Mellon comes across as a woman with her faculties fully intact. “If you are 100 years old, you get to like who you like,” says gardening writer Mac Griswold, Mellon’s friend for a half century. “I don’t think she’s been gullible.” Lloyd, who was questioned by the grand jury about whether she was coerced, says with a laugh, “You can’t tell my grandmother what to do. She’s going to do what she wants, and that’s the way it’s going to be.”

For a woman who spurns publicity, this has been a rough year. In March her longtime investment adviser Ken Starr received a seven-and-a-half-year jail sentence for running a Ponzi scheme and stealing $33 million from clients, including $5.75 million from Mellon and $3 million from her son Stacey Lloyd III.

“It was just terrible because I trusted him, and we’re in sort of a hole because of that, and it hasn’t been returned,” admits Mellon, who is in danger of losing another $6 million in investments made by Starr that are now underwater. With other estates on Antigua, Cape Cod, and Nantucket (the two Paris apartments and the New York townhouse have been recently sold), Mellon is experiencing that WASP nightmare—living on principal. As her lawyer Alex Forger puts it, “She’s well off, but her assets are not liquid.”

bunny-melon-fe04-secondary From left: Jacqueline Kennedy with Rachel "Bunny" Mellon in Boston in 1961.; Bunny Mellon (left) with stepdaughter Eliza Lloyd (center) and husband, Paul Mellon, in 1964.; Senator John Edwards in at a rally in Iowa in 2007. From left: AP (2); Jonathan Torgovnik / Getty Images for Newsweek

Mellon and her late husband Paul recommended Starr to friends, and she is mortified that they have suffered, saying, “The worse thing is the people he stole money from.” Novelist Jane Stanton Hitchcock, who with her mother, Joan Alexander, alerted authorities to Starr’s scam, explains, “The Mellons were the gold standard of integrity, and my parents felt that Ken would live up to their trust. It’s sad that he didn’t.”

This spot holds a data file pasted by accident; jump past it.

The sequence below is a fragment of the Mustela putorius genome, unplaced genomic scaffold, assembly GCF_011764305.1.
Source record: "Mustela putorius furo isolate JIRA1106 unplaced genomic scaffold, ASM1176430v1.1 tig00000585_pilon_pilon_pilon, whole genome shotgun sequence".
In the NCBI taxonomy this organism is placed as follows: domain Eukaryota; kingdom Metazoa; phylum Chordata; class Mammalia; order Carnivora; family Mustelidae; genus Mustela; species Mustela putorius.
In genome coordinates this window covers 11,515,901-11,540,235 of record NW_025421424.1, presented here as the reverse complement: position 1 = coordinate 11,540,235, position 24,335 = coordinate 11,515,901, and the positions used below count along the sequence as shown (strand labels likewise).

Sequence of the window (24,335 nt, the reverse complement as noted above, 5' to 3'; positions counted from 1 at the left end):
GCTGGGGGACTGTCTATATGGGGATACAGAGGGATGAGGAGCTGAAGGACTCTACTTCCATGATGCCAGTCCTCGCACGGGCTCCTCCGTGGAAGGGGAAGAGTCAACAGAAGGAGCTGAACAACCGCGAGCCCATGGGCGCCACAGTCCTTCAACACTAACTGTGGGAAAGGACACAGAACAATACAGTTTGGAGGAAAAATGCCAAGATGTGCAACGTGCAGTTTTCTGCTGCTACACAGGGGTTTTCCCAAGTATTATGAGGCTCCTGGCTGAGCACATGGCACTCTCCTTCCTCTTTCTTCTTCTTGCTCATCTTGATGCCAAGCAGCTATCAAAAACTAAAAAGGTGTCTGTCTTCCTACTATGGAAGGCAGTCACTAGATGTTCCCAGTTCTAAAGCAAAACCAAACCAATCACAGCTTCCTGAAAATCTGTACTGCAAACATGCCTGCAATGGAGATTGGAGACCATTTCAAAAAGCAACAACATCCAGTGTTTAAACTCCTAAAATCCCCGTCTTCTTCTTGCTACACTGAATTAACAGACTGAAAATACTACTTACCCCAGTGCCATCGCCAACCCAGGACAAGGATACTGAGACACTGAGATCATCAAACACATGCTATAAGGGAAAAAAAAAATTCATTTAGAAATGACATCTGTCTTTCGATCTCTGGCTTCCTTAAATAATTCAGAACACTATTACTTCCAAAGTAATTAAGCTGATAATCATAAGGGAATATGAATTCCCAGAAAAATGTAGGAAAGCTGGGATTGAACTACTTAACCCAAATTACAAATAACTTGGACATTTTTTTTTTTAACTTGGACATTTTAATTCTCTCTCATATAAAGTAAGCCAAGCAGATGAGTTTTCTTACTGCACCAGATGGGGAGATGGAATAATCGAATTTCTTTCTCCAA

Bunny Mellon’s health has deteriorated due to a bad fall, a bout with cancer, and the onset of macular degeneration. Her days of pruning in the garden are over, but she still swims and does Pilates. Forever blonde, tall, and slender, she greets visitors in cotton shirts or cashmere twin sets, accented with pearls and Schlumberger bracelets. “I had a serious operation a little while ago, and ever since then I’ve been very, very weak,” Mellon says. “I’m going along on very weak wheels.” Most distressing is her loss of vision. “It’s hard being 100 and blind. I don’t mind being 100, I can cope with that, but not seeing is very scary.” Then she adds, “I’m very busy. I can’t write, but I dictate, I talk to people. I have so much to do.”

Ever since she married Paul Mellon in 1948, she has been consumed by turning his Virginia farm into a magnificent showcase. Old stone walls surround the sun-dappled rolling fields, which feature two enormous greenhouses and a football-field-size cutting garden with branches of fruit trees entwined in a not-seen-in-nature pattern. Hidden from view is a separate library for her collection of 10,000 volumes on horticulture, a pool house designed by I. M. Pei, and the home that Bunny built 60 years ago. Even now she is making improvements. She is building what she calls a “memory house,” a building that will feature artwork by her daughter, Eliza, who died in 2008, as well as photographs and objects from a lifetime of gracious living. She goes over daily to inquire about construction, a woman caught between present and past.